Big Bill Broonzy was a John the Baptist figure in the scripture of the Blues: a charismatic fore-runner of greater things to come. He took the sound of early Chicago Blues Bands out of the Windy City, across the country, and eventually to Europe where he planted a seed that came back in The British Invasion in the 60s to revolutionise popular music in America and around the world.

Born on the banks of the Mississippi in 1893, he was playing violin in church and at parties by the age of 10. After serving in the Army and the pulpit, he moved to Chicago in the early 20’s, where he switched to guitar and found an audience hungry for the sounds of the Delta. He began recording with Paramount in 1927, his discs featuring his strong, emotive voice and his witty, sensitive songwriting. His records sold well in the early 30’s with an entertaining mixture of 12-bar Blues, Folk tunes and Gospel songs. His dextrous flatpicking guitar style also made him a welcome guest on other artist’s records. He played often with Hudson Whittaker, (Tampa Red) and these two friends and drinking buddies formed a kind of ‘clearing house’ for young musicians new in town, finding them gigs, rehearsal spaces and others to play with. For example, Memphis Minnie became a Chicago legend after beating Bill and Red in a ‘cutting contest’ at a South-side club, and she played a part in mentoring new arrivals from the South too.

Big Bill’s music became more urbanised in the mid-30’s and he usually played with pianist Black Bob Hudson, using various bassists and drummers and sometimes introducing horns to give a more contemporary ‘swing’ sound. As the 30’s progressed, Big Bill was in the forefront in developing the ‘Chicago sound’, with bigger, louder bands as well as with intimate trios and small combos. His recorded output in these years was huge, cutting literally hundreds of solo tracks for many labels, on top of his work backing players like Bumble Bee Slim, Lil Green, his half-brother Washboard Sam and the early records of Sonny Boy Williamson.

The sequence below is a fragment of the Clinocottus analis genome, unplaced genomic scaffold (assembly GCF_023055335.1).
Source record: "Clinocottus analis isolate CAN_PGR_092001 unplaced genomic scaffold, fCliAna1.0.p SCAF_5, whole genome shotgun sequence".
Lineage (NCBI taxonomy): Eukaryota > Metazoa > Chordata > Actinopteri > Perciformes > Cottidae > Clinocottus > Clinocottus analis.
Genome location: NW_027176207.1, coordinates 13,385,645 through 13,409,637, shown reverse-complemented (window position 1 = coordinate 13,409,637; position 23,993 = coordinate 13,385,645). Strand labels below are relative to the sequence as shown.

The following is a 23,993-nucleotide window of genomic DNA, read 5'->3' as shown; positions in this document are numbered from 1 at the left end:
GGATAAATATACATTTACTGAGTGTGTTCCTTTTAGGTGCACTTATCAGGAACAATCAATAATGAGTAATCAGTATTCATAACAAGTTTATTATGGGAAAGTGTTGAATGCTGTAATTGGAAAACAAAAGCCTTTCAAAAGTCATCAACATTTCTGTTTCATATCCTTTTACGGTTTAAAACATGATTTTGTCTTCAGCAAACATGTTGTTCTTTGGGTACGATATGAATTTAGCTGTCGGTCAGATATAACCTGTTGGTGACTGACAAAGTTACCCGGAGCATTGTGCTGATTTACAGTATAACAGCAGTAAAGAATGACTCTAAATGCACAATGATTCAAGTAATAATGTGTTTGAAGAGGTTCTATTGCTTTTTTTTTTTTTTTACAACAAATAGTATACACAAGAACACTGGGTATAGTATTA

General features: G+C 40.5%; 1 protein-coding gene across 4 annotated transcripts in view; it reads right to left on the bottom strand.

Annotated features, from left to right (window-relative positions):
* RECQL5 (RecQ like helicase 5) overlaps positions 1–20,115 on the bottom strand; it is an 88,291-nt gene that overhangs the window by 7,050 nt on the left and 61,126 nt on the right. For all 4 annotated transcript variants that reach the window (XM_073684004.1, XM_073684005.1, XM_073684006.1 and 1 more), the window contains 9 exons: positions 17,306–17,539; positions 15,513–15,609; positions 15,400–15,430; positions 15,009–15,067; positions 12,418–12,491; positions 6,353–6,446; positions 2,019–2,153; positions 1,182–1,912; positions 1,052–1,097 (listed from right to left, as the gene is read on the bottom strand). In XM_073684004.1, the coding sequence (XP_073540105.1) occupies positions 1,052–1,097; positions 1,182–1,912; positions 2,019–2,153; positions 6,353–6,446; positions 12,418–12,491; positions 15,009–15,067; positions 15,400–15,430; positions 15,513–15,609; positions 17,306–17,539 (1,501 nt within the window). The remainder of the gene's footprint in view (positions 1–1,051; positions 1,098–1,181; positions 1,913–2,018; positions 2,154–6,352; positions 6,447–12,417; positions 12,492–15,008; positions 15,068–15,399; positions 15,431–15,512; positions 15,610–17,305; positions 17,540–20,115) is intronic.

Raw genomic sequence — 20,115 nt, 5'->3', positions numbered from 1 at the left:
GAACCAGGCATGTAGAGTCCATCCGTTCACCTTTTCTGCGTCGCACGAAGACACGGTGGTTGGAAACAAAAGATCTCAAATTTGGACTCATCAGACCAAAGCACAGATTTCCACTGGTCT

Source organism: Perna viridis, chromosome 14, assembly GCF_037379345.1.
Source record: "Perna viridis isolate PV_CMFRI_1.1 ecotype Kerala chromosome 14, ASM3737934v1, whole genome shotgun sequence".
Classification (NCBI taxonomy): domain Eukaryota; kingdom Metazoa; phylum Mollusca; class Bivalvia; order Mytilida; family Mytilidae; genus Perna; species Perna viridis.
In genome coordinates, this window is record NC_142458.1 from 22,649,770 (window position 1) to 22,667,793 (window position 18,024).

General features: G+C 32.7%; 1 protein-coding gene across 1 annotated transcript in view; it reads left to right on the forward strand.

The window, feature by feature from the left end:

Rockin’ dance music from just one acoustic guitar!

In 1938, Big Bill was invited to play at John Hammond’s ‘Spirituals to Swing’ Concert at Carnegie Hall, which spread his fame well beyond the Blues communities of Chicago and the South. The next years saw Big Bill playing clubs and concert halls all over the USA, with steady record sales, including his most famous song, ‘Key to the Highway’. Big Bill’s concert appearances, especially with Memphis Slim on piano, and an extended stay in New York, brought him to even wider notice. A tour of Europe was arranged in 1951 which was to have a profound effect on that Continent. Audiences on the eastern side of the pond, especially in Britain and France, were knocked out by Big Bill’s powerful and authentic performances. His Blues, Folk and Gospel music opened many peoples eyes and ears to this newly discovered Black culture. Many British Blues players cite these events, and Big Bill’s subsequent tours over the next few years, as their inspiration for getting into the Blues, which in turn fuelled the rock revolution that shook the 60’s.

‘Black, Brown and White’ was an important song after Big Bill was gone, in the struggle for Civil Rights;

Big Bill Broonzy Discography
Big Bill played an important part in the development of Chicago Blues and his music still makes a powerful statement, even 50 years after his death.


Big Bill’s versatility allowed him to spend the some time touring the world as an ambassador for all kinds of African American folk music, and back in the States he continued to recorded with Blind John Davis and Pete Seeger for the Folkways label. His recordings in London allowed Big Bill to express himself on the subject of race more forcefully than he felt able to in the USA, where ‘Jim Crow’ laws were still in force. There is no doubt that Big Bill’s work raised consciousness about the Civil Rights movement that paid dividends a few years later. His biography was published in 1955, but by then his health was beginning to fail.

This Gentle Giant of a man, supremely talented and hugely generous of spirit, died from cancer in Chicago in August 1958.